@AhoyMrBeaver no I was leaving for work and after the argument all three of us went to a private place. I spoke to my boss 121 afterwards and told him my displeasure. I had to go/it was the end of the shift. I didn’t think it was appropriate to speak to the person so I emailed my boss and asked him to pass on the message. It’s a work environment.

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MilkTwoSugarsThanks Fri 06-Mar-20 01:00:56

Why do you expect him to apologise to you face to face when you think it's enough for you to apologise through a third party?

I guess some of the problem may be in the wording of the email?

I think this is a situation where you should take a good honest look at yourself first.

Redandblue123 Fri 06-Mar-20 01:03:25

@LonginesPrime without going into the specifics of the job, it’s not all the time I’m emailing people. Sometimes I tell them directly. I get your point though. I also think my boss needs to tell the team what I’m doing and that I do have the authority to ask them to do stuff because it impacts my job.

I don’t drag him into all my disputes, sometimes I wish I did. I passed on a message to a member of staff and confirmed they were ok to give the customer a call back before X time, I was told I was being bossy. When people deviate from the protocol, and it was what we agreed would happen, I was told I had it in for the person who was deviating from the protocol. The boss doesn’t give direction when he’s gone, which is also part of the issue. He also doesn’t give his team any work. Instead of commenting on someone’s constant talking and lack of productiviry, he says “I wish I had work to throw at her”. My boss is busy but often the rest of the team aren’t. He says “I wish they would tell me they weren’t busy as than I could give them work”, isn’t the boss supposed to keep in contact with that? When staff apply for internal positions he says “I wish they would ask me for advice on my team member” instead of being productive and approaching the hiring manager. When the team recruited he said “I wish the team leader would approach me and tell me what that team member is like”. As you can tell he’s got social anxiety or something.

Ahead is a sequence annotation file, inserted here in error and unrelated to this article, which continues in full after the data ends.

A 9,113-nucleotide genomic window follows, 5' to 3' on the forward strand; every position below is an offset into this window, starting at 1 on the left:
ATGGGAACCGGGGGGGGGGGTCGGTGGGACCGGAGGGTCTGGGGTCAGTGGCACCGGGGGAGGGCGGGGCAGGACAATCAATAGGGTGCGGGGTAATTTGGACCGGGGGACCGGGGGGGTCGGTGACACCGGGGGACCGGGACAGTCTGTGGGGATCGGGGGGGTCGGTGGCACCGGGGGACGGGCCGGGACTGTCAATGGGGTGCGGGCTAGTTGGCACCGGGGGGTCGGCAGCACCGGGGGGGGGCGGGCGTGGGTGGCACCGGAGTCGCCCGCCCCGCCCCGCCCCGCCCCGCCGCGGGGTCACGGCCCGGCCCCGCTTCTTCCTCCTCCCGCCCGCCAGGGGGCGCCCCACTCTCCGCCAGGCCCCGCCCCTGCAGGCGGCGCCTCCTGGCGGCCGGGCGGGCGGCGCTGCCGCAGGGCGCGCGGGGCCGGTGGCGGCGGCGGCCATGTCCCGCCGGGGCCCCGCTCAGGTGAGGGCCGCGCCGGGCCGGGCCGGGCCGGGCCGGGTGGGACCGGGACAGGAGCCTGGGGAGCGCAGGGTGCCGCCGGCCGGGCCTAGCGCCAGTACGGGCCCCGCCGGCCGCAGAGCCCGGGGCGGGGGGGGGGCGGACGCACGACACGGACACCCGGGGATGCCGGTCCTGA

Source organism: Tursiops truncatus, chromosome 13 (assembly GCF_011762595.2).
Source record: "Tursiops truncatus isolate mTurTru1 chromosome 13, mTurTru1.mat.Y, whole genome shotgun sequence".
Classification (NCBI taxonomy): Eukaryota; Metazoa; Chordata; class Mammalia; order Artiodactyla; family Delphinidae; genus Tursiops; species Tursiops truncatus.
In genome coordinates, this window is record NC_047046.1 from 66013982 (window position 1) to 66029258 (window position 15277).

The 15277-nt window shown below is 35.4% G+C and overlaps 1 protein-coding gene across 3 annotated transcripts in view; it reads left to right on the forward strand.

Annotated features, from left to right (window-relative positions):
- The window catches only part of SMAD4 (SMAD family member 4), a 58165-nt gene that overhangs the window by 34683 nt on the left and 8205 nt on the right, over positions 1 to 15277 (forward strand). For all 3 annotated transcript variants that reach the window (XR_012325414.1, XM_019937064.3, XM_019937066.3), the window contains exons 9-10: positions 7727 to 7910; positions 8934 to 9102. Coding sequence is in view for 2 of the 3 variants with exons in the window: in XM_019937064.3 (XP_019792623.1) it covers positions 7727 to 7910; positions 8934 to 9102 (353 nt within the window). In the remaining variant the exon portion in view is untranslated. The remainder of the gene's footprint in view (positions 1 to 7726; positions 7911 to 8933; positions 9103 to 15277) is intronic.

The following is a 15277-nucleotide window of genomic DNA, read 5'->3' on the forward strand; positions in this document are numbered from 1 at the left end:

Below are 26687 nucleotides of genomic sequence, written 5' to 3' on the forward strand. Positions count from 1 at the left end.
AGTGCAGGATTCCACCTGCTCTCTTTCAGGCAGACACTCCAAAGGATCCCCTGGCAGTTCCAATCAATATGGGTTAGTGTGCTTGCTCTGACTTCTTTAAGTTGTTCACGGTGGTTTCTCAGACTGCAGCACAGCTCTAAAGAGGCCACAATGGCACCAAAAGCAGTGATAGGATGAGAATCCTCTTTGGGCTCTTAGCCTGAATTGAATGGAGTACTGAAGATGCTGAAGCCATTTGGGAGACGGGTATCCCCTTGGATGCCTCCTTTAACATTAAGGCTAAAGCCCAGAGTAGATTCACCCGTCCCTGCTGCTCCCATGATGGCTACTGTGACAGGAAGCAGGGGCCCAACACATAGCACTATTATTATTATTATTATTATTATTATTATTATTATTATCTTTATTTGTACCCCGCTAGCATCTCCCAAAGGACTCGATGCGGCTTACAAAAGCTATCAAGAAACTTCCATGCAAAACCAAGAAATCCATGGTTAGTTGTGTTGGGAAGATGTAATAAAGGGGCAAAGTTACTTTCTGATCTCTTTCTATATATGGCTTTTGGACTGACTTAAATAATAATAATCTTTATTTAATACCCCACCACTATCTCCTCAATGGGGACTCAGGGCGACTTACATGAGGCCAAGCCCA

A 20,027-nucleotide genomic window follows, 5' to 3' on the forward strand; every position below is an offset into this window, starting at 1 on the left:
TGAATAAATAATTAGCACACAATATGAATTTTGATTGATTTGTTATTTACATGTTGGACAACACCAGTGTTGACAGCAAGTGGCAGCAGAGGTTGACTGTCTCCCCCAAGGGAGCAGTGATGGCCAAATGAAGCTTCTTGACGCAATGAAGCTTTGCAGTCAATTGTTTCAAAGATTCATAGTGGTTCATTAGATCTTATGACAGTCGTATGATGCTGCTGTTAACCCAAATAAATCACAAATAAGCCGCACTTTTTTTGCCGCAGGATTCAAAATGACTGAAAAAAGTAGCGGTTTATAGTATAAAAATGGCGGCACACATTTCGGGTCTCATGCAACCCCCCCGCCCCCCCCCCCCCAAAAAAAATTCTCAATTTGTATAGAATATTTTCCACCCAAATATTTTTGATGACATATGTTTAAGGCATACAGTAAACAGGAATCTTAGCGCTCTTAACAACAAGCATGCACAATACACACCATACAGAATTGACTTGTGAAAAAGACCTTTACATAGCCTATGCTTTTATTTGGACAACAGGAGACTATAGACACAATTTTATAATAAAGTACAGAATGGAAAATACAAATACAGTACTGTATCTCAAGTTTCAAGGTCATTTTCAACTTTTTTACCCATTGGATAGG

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Redandblue123 Fri 06-Mar-20 01:07:51

@MilkTwoSugarsThanks because he said he would? So if you tell the boss you will do something, and don’t do it, it’s for a reason. So he’s obviously not sorry.

I didn’t want to harass the team member via email and it was what I told the boss I would do. I didn’t think it was appropriate To contact the person direct considering the anger but I did think it was appropriate that the message was passed on that I was sorry so the employer and the boss knew. Having arguments at work isn’t appropriate and it’s not a romantic relationship. It’s a work relationship.

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Redandblue123 Fri 06-Mar-20 01:12:02